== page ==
Then there’s “Mr. Blue”. While Bruce is in Brazil, he corresponds with “Mr. Blue” online under the name “Mr. Green”. While he doesn’t know about the Hulk situation, he knows about the gamma flowing in Banner’s blood and has taken the interest in treating it. Banner’s main mission in the movie is to get to America and find “Mr. Blue” so he can cure him, since he’s come across a breakthrough that just may do it. I probably shouldn’t spoil who he turns out to be, but it shouldn’t be too hard to figure it out. You could always check IMDB if you’re that curious.

On the subject of strange cameos, Amadeus Cho gets a brief role as a college student that befriends Banner. I have a feeling this one won’t make the final cut. There’s Bruce’s loyal dog Rick, who exists for no reason other than get us to groan and roll our eyes. Rick isn’t much of a problem, considering he seems to get about a minute of screentime. Also be on the lookout for Captain Stan Lee of the S.S. Excelsior.

There’s also a weird reference to Hulk: The End out of the blue, where Banner discusses a nightmare he had to Betty.

The action is spread out well enough. Word is that the final Hulk vs. Abomination battle will be 26 minutes long. That’s far longer than it seems in the book, but like I said, the police car segment wasn’t mentioned. It’s all for the better since really, once Blonsky goes into full Abomination mode, he loses all sense of character. He doesn’t talk or anything. He just acts like a mindless monster and fights the Hulk. The fact that he’s able to talk in the movie can only improve it. Give that monster a monologue, I say.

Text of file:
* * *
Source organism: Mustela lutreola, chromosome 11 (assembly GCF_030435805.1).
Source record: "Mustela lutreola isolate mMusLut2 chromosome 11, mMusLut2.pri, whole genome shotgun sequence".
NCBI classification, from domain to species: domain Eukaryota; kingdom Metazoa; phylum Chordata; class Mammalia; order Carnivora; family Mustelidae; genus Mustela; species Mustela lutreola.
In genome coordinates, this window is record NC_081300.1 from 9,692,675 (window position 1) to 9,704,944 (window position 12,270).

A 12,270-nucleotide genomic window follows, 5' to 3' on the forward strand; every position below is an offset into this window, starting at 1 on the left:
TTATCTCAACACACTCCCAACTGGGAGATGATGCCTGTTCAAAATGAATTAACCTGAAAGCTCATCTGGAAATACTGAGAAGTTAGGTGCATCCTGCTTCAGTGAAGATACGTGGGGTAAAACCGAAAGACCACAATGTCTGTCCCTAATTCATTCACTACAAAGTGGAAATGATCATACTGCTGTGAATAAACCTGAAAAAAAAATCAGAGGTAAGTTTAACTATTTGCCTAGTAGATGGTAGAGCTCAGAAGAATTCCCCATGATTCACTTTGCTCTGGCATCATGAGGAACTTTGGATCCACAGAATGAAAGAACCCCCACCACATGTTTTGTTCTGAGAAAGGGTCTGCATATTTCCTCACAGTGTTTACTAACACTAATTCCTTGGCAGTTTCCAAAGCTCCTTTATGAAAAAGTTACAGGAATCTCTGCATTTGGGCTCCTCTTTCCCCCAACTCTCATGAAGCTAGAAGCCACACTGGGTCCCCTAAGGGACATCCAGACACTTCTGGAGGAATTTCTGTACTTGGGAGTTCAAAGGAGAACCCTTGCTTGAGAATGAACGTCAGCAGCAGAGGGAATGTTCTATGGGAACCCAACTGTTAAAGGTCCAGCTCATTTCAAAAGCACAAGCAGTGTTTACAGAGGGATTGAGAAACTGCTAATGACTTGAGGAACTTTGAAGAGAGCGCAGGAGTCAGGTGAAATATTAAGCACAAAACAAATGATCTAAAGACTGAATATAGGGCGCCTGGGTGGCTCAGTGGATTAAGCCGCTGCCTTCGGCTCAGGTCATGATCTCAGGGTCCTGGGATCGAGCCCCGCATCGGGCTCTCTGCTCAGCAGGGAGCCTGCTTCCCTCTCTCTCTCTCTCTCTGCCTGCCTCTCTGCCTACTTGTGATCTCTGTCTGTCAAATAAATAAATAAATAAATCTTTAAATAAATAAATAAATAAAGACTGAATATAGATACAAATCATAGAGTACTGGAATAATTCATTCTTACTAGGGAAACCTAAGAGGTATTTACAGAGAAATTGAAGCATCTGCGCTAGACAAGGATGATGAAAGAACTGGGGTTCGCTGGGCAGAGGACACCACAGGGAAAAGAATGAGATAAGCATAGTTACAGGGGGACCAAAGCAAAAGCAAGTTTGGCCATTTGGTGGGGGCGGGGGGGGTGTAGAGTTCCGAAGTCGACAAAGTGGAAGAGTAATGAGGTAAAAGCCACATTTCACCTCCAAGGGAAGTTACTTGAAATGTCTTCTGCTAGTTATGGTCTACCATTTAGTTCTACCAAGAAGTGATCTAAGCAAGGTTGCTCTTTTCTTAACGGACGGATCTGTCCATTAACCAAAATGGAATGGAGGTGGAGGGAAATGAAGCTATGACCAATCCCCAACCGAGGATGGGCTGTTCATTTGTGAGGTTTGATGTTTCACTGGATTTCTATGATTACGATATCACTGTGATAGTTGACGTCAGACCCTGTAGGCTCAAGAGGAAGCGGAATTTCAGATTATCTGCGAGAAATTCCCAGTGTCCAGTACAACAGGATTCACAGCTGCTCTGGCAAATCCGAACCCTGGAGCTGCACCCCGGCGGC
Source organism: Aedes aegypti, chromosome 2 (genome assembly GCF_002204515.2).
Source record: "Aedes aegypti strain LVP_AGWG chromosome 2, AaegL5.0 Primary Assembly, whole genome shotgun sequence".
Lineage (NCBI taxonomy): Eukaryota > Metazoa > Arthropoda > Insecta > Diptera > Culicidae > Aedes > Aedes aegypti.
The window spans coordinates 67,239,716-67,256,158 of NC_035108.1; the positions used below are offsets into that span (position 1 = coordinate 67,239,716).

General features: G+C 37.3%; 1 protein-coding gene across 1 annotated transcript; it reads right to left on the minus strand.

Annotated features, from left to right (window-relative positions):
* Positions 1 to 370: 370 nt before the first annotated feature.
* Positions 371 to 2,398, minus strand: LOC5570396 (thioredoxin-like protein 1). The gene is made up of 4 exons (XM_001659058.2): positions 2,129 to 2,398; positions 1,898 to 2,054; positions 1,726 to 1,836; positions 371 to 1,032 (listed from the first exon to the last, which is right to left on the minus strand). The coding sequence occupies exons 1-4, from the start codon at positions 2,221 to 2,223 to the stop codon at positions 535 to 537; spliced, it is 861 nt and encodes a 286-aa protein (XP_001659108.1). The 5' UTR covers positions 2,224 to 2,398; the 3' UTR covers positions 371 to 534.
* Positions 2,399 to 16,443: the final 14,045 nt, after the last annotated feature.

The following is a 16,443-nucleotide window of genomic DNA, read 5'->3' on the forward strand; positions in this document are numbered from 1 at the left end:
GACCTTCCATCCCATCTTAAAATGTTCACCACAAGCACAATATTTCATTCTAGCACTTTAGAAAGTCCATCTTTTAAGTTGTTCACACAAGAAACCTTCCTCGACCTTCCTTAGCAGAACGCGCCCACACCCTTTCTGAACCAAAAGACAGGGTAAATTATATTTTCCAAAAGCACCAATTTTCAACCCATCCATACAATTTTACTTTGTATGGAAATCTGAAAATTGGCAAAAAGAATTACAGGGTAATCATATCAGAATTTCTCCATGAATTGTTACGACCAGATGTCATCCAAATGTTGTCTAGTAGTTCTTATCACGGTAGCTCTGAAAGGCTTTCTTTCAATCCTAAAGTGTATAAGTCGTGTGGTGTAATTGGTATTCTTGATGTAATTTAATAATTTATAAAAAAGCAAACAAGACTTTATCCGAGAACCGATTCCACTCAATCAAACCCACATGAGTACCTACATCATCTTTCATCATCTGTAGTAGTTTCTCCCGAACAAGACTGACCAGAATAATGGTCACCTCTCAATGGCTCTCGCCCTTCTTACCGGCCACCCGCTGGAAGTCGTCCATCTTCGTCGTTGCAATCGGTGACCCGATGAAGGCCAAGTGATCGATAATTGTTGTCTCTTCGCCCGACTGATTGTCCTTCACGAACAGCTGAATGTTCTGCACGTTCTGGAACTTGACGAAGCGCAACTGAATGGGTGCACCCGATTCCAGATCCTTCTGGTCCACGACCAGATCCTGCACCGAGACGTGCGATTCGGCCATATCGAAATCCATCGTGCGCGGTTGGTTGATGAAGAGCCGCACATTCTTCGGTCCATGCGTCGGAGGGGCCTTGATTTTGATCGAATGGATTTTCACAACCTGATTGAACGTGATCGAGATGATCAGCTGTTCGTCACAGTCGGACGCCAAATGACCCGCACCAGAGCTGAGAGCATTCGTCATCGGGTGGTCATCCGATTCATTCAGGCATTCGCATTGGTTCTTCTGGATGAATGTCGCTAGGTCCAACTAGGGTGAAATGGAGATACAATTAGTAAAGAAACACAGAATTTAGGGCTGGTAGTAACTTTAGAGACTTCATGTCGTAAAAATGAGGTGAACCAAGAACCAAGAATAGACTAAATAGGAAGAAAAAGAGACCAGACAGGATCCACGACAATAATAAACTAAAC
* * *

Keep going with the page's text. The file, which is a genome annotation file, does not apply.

The hyped Tony Stark appearance is mentioned, but the dialogue isn’t used. Just the gist of what he and Thaddeus Ross talk about. This scene is later in the movie.

As for humor, it won’t match up with Iron Man, but it should get a few snickers. There’s one scene involving Banner laying low as a pizza delivery guy, dealing with a bitchy sorority girl that I hope makes it into the movie.

All in all, it’s a pretty solid story. It’s meant to be lead-up to a huge monster fight with enough excitement and morality to keep us interested in the meantime and it succeeds there. I only hope that the final battle isn’t as muddy and dark as it was in the last movie. At least Blonsky becoming Abomination isn’t nearly as contrived as David Banner becoming Absorbing Man.

Not to mention the very end of Hulk vs. Abomination sounds like it’ll make for one kickass visual. I hope.

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3 comments to “Incredible Hulk Movie Novelization: Ain’t it UNGLAMORAYS?”

  1. Why do I get the feeling this movie’s based loosely off a very good Hulk video game?

  2. YAY! I was so hoping PAD did a novelization of this! The one he did for the ang lee Hulk had me convinced that movie was fantastic up until a few years ago. Now, i can’t read your review until Thursday night, but I’ll be back. I just wanted to say Thanks for making me hit up my local bookshop for the novelization. =)

  3. […] weeks back I read the Peter David novelization, as I’m wont to do, so I already had been spoiled in terms of the plot. While there are few […]